Microbiological diagnosis of urinary tract infections

"The main infections of the urinary tract are bacterial and fungal, although there are also viral and parasitic infections".


The most frequent infections in men are those of the urinary tract. They are produced by a variety of microorganisms: bacteria, viruses, parasites and fungi.

The presence of bacteria in urine is called bacteriuria. This is not always indicative of infection. A bacterial count greater than 100,000 CFU's (colony forming units)/ml, accompanied by an inflammatory response, is indicative of urinary infection.

In general, contamination by urethral microbiota due to poor sample collection correlates with a count of less than 100,000 CFU/ml.

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When is the microbiological diagnosis of urinary infections performed?

There are situations, where it is possible to diagnose urinary tract infection with counts below 100,000 CFU/ml.

These include:

  • Children with vesicourethral reflux (kidney damage).
  • Pregnant women (risk of asymptomatic UTI and fetal damage).
  • Invasive procedures in the urinary tract.
  • Catheterized patients.
  • Acute urethral syndrome.
  • Patients with previous antibiotic treatment.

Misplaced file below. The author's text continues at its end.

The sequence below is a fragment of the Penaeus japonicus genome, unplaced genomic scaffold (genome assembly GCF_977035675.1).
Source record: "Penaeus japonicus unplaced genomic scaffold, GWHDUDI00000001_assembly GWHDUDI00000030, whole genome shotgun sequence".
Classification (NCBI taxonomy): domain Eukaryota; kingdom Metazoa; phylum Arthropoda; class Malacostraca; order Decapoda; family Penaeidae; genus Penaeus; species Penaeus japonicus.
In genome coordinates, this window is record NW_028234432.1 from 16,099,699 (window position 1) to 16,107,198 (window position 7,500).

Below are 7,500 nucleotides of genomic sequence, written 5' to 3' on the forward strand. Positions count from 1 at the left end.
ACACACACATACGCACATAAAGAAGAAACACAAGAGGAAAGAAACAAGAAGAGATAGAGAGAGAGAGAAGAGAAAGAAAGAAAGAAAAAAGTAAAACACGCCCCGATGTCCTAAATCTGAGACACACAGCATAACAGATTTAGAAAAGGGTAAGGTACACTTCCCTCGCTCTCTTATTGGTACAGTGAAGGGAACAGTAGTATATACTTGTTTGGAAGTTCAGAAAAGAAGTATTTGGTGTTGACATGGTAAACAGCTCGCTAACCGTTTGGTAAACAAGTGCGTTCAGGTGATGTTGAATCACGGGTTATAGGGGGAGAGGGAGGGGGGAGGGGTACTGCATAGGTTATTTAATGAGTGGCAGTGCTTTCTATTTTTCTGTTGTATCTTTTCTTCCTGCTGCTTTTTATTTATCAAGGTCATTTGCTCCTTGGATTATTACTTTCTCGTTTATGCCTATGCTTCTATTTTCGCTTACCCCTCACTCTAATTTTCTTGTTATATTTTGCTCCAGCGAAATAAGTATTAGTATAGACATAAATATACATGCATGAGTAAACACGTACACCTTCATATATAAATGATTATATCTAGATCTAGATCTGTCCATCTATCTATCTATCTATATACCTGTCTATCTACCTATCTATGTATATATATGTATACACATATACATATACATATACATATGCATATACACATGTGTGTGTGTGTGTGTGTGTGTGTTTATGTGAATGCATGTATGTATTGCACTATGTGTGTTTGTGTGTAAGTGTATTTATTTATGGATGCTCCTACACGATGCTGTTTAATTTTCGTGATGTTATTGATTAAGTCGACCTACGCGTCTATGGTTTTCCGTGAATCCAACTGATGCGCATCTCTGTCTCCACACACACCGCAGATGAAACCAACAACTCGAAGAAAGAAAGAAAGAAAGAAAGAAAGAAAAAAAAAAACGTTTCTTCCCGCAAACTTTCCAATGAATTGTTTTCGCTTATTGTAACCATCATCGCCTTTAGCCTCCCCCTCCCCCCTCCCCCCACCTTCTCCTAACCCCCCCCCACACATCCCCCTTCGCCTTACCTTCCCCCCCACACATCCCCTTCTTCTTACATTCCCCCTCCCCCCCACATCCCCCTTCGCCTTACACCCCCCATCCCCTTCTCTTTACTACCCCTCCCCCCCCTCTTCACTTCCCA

• High fluid intake.
  • Patients with urinary obstruction.
  • Acute pyelonephritis.

Most frequent indications of this test:

  • Cystitis (pain, burning and urinary frequency).
  • Pyelonephritis (lateral pain, fever, systemic symptoms).
  • Prostatitis.
  • Intrarenal abscesses.

Do you suspect you have a urinary infection?

Microbiological diagnostic tests may be required

How is the diagnosis of a urinary infection made?

The urine sample can be collected in different ways:

  • Middle portion of urination (this is the most common way): to avoid contamination, certain precautions should be taken, such as washing the external genitalia and nearby areas with soap and water; women, separate the labia with their hands and, after discarding the first portion of urine, collect the middle portion in a sterile wide-mouth container.

    It is advisable to collect the sample first thing in the morning. The collection of urine in infants and young children is more complicated. Special bags are used that are attached to the perineum of girls or around the penis of boys.

    If the sample has not been collected within one hour or the bag becomes dirty, it must be replaced, since contamination with fecal microbes is a fairly frequent problem.
  • Suprapubic puncture: the area to be punctured is disinfected with an iodophor, the sample is taken by transcutaneous puncture with a syringe directly from the bladder
  • Bladder catheter: urine is obtained by puncture through the catheter that has been previously disinfected. Catheterization can be used to obtain a ureteral sample.

In cases of prostatitis, there is a protocol for taking a sample, but due to its complexity, two urine samples are taken (medium urination), before and after a prostatic massage has been performed.

The sample must be sent to the laboratory quickly to avoid overgrowth of microorganisms. If this is not possible, it should be kept at 4º C.

Microscopic examination: